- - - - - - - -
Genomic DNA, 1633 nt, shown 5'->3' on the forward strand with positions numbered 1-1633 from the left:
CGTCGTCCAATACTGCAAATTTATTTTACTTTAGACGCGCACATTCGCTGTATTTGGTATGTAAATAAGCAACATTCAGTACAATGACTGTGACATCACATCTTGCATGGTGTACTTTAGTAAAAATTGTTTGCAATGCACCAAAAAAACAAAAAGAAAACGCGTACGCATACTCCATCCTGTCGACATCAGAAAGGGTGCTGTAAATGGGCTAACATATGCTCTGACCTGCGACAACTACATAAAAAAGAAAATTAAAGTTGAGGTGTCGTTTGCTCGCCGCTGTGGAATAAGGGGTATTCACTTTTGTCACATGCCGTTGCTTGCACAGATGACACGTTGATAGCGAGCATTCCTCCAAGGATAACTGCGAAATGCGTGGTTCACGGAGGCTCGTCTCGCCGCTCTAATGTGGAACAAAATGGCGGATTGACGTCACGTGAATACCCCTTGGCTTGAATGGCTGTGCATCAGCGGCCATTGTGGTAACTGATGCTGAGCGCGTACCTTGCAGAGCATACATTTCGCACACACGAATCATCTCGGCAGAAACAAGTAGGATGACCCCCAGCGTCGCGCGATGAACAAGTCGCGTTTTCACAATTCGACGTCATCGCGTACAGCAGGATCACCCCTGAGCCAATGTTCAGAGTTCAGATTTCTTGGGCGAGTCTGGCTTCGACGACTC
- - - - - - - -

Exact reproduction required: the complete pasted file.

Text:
Genomic DNA, 1633 nt, shown 5'->3' on the forward strand with positions numbered 1-1633 from the left:
CGTCGTCCAATACTGCAAATTTATTTTACTTTAGACGCGCACATTCGCTGTATTTGGTATGTAAATAAGCAACATTCAGTACAATGACTGTGACATCACATCTTGCATGGTGTACTTTAGTAAAAATTGTTTGCAATGCACCAAAAAAACAAAAAGAAAACGCGTACGCATACTCCATCCTGTCGACATCAGAAAGGGTGCTGTAAATGGGCTAACATATGCTCTGACCTGCGACAACTACATAAAAAAGAAAATTAAAGTTGAGGTGTCGTTTGCTCGCCGCTGTGGAATAAGGGGTATTCACTTTTGTCACATGCCGTTGCTTGCACAGATGACACGTTGATAGCGAGCATTCCTCCAAGGATAACTGCGAAATGCGTGGTTCACGGAGGCTCGTCTCGCCGCTCTAATGTGGAACAAAATGGCGGATTGACGTCACGTGAATACCCCTTGGCTTGAATGGCTGTGCATCAGCGGCCATTGTGGTAACTGATGCTGAGCGCGTACCTTGCAGAGCATACATTTCGCACACACGAATCATCTCGGCAGAAACAAGTAGGATGACCCCCAGCGTCGCGCGATGAACAAGTCGCGTTTTCACAATTCGACGTCATCGCGTACAGCAGGATCACCCCTGAGCCAATGTTCAGAGTTCAGATTTCTTGGGCGAGTCTGGCTTCGACGACTC